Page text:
used by Yeltsin's competitor Zhirinovsky. He could have been a winner.
In any case, on some other small island --
The economy is desperate, there's only fog in the politics, as well
as in the human brains irrigated only with home-made brews and wines, moonshine
and cheap vodka. But there are people who are pretty well oriented in our
brothel fog, who manage to have a very good catch in our troubled and filthy
One of my Russian friends from Australia (born in the Harbin emigration)
came to visit me. Immediately, the prompt local nouveau-riches sniffed
something in the air -- I didn't even suspect their existence in my city.
Presently, my friend and I were invited to their joint venture that specialized
in the rarities production, as their board chairman told us, driving us
to their office in his Merc. My Writers' Union ID provoked his condescending
and contemptuous smile. He said, «Writers is just ballast. Don't
take it too personally, of course. But nowadays, the world belongs to the
We arrived in their office, some former Soviet administrative log cabin,
and the JV chairman didn't even lock the doors of his Merc. «Don't
worry about your bags, guys. Everything is secure here.» And indeed,
I had a quick glimpse of some alert shadows in the alley: The masonic lodge
of a joint venture!
On one of their inner doors there was a poster, evidently ripped from
the «Ogonyok» magazine(6) --
a simple working girl pressing her finger to her tightly drawn lips: «Don't
blab out!» We were met by a chesty doll-faced secretary; presumably,
her professional qualities were one hundred per cent those of the poster
working girl, for which alone she was paid a half grand per month. Presently,
we were led into the conference room with the wallboards freshly painted
green, and even further on, into their sanctum's sanctorum, a kind of private
inner office for top-secret meetings and relaxation. As the combined age
of both co-chairmen, Gena and Kolya, didn't exceed sixty-five years, and
both were self-admitted owners of wives and «permanent girlfriends»,
the sanctum's sanctorum was perfectly insulated -- no windows and, like
in the sauna, it was decorated with unpainted wooden boards. There was
a bearskin complete with the grinning head («We have excellent taxidermists
working for us!»), a carved ashen table with the marble top inlaid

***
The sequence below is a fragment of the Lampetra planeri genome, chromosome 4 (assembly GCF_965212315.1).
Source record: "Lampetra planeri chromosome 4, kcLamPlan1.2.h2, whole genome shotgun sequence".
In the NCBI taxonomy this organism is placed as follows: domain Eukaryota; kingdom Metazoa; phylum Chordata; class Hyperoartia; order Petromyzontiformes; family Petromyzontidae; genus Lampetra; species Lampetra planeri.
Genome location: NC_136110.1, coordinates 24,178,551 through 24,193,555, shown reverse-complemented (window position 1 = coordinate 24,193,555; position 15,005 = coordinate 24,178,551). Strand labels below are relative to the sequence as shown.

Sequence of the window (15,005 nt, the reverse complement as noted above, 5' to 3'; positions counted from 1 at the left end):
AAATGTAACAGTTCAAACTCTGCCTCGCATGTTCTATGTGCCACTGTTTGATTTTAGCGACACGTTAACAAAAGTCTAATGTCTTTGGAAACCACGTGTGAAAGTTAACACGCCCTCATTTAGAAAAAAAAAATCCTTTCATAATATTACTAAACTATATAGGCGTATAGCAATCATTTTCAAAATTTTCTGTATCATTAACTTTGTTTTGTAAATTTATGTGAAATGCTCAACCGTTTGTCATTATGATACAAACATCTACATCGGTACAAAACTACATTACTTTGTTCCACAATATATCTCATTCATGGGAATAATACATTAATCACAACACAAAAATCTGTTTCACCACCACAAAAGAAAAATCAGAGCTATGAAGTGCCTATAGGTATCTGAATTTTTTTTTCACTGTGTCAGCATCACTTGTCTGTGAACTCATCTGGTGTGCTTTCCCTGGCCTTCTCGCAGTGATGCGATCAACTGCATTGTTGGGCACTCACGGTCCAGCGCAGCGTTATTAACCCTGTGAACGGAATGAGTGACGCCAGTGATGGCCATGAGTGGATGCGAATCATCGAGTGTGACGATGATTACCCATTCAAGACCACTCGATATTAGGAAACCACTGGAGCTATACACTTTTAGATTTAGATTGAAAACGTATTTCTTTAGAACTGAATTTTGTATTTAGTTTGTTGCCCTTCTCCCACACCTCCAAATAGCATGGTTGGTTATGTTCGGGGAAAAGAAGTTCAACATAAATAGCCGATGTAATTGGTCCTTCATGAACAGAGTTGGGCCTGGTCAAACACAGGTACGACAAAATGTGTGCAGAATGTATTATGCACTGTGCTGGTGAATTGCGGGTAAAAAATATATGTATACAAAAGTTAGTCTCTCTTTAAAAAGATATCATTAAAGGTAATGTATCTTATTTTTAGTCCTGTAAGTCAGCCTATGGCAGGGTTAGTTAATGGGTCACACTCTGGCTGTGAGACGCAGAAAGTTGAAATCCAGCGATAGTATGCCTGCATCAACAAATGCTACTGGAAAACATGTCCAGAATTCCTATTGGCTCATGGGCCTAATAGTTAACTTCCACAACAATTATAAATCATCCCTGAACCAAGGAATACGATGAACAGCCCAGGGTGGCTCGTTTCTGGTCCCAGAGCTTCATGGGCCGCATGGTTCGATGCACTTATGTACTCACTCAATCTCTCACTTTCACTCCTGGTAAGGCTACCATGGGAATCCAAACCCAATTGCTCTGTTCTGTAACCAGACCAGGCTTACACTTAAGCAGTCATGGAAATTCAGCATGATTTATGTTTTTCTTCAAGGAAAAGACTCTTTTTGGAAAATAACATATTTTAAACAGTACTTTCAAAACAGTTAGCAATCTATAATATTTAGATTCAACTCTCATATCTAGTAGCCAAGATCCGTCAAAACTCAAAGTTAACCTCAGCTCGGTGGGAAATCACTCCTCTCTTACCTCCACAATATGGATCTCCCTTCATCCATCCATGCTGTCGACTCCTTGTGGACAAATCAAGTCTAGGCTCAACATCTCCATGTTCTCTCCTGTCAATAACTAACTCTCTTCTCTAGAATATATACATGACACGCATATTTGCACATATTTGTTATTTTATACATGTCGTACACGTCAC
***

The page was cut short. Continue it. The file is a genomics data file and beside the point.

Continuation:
with semi-precious stones, hand-made Palekh bonbonnieres(7)
(«We have an excellent Palekh painter, graduated from the Moscow
Arts College, working for us!») and embroidered towels, also hand-made,
everywhere. Now and then there softly purred a stylized ancient phone,
but the co-chairmen didn't bother to answer it: there was their five-hundred-roubles
maiden who came in and, addressing Kolya or Gena by their names and patronymics,
informed them who was calling. Meanwhile, Gena gripped my Australian friend
like a vice and squeezed him for information on markets, taxes and other
economic secrets of the Fifth Continent. His look was sullen, he had a
crewcut of a former athlete, he sat in his armchair like a tightly wound
spring, his movements were strung up. Time and again, there appeared some
superman who peeked in, with his muscles bulging out of his T-shirt. A
bouncer, a bodyguard, a staff racketeer? Unmistakably, a former heavy weight-lifter.
And the conversation itself: what happens if suchlike artisans and
competitors come from, say, Moscow or Kiev? Gena grinned, slightly disdainful,
«Oh, that's easy here. Everything they have will be bought from them
almost for nothing. They might start installing a production line -- O.K.,
power failures or something else -- »
The sanctum's sanctorum reminded me more and more of a hidden torture
chamber, where these ghouls slowly kill their helpless victims, make unimaginable
carnal orgies, etc. we touched upon the topic of racket, and Kolya couldn't
hide his admiration. «The guys from Odessa -- they are very good.
Very strong!» He turned to Gena, «Remember Seryoga Shapovalov?
He's in the West germany now and getting bigger and bigger there. He's
got a high-class team!»
At last, we broke free from the sanctum's sanctorum and rode to the
studio where their artists and stone-cutters worked. Admiring at a fresh
marble table-top with enormous semi-precious double-headed eagle(8)
inlay, my friend asked, «How much would that cost? About four or
five hundred dollars?» The master was offended, «Who do you
think I am -- a Sydney scavenger? This is made for the Sotheby's, five
to seven thousand!»
Carelessly driving us back in his Merc, co-chairman Kolya mused, «The
JV's are just a pile of crap. The future belongs to the joint-stock companies.
No use emigrating from Russia. Just these days I've read in some newspaper:
Don't leave the country! I think, only the fools are leaving. Now it's